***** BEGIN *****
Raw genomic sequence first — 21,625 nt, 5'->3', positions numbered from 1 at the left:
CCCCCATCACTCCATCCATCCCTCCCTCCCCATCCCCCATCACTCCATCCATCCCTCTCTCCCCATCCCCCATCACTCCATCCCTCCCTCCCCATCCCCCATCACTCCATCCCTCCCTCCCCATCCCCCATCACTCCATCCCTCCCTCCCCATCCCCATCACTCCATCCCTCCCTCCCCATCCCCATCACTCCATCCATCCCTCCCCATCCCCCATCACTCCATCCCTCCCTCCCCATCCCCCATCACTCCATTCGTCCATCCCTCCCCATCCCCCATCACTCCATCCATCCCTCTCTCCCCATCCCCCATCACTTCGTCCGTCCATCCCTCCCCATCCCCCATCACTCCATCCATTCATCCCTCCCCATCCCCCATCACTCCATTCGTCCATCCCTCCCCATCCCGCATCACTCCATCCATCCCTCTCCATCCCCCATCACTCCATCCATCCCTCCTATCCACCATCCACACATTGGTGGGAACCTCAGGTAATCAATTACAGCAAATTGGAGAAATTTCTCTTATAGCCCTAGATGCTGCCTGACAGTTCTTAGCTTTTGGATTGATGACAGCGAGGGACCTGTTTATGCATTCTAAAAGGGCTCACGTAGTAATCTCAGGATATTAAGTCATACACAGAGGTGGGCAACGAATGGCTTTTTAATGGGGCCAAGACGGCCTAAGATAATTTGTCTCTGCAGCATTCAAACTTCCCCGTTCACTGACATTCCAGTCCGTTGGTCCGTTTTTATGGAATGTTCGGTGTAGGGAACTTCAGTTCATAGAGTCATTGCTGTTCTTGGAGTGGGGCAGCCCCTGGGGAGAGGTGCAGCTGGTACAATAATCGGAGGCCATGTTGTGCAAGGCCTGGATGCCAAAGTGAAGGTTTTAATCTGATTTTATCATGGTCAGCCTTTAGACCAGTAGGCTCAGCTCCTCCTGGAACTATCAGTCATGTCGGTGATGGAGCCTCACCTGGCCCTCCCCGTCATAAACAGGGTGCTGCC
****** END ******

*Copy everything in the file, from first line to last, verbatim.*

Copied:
Raw genomic sequence first — 21,625 nt, 5'->3', positions numbered from 1 at the left:
CCCCCATCACTCCATCCATCCCTCCCTCCCCATCCCCCATCACTCCATCCATCCCTCTCTCCCCATCCCCCATCACTCCATCCCTCCCTCCCCATCCCCCATCACTCCATCCCTCCCTCCCCATCCCCCATCACTCCATCCCTCCCTCCCCATCCCCATCACTCCATCCCTCCCTCCCCATCCCCATCACTCCATCCATCCCTCCCCATCCCCCATCACTCCATCCCTCCCTCCCCATCCCCCATCACTCCATTCGTCCATCCCTCCCCATCCCCCATCACTCCATCCATCCCTCTCTCCCCATCCCCCATCACTTCGTCCGTCCATCCCTCCCCATCCCCCATCACTCCATCCATTCATCCCTCCCCATCCCCCATCACTCCATTCGTCCATCCCTCCCCATCCCGCATCACTCCATCCATCCCTCTCCATCCCCCATCACTCCATCCATCCCTCCTATCCACCATCCACACATTGGTGGGAACCTCAGGTAATCAATTACAGCAAATTGGAGAAATTTCTCTTATAGCCCTAGATGCTGCCTGACAGTTCTTAGCTTTTGGATTGATGACAGCGAGGGACCTGTTTATGCATTCTAAAAGGGCTCACGTAGTAATCTCAGGATATTAAGTCATACACAGAGGTGGGCAACGAATGGCTTTTTAATGGGGCCAAGACGGCCTAAGATAATTTGTCTCTGCAGCATTCAAACTTCCCCGTTCACTGACATTCCAGTCCGTTGGTCCGTTTTTATGGAATGTTCGGTGTAGGGAACTTCAGTTCATAGAGTCATTGCTGTTCTTGGAGTGGGGCAGCCCCTGGGGAGAGGTGCAGCTGGTACAATAATCGGAGGCCATGTTGTGCAAGGCCTGGATGCCAAAGTGAAGGTTTTAATCTGATTTTATCATGGTCAGCCTTTAGACCAGTAGGCTCAGCTCCTCCTGGAACTATCAGTCATGTCGGTGATGGAGCCTCACCTGGCCCTCCCCGTCATAAACAGGGTGCTGCC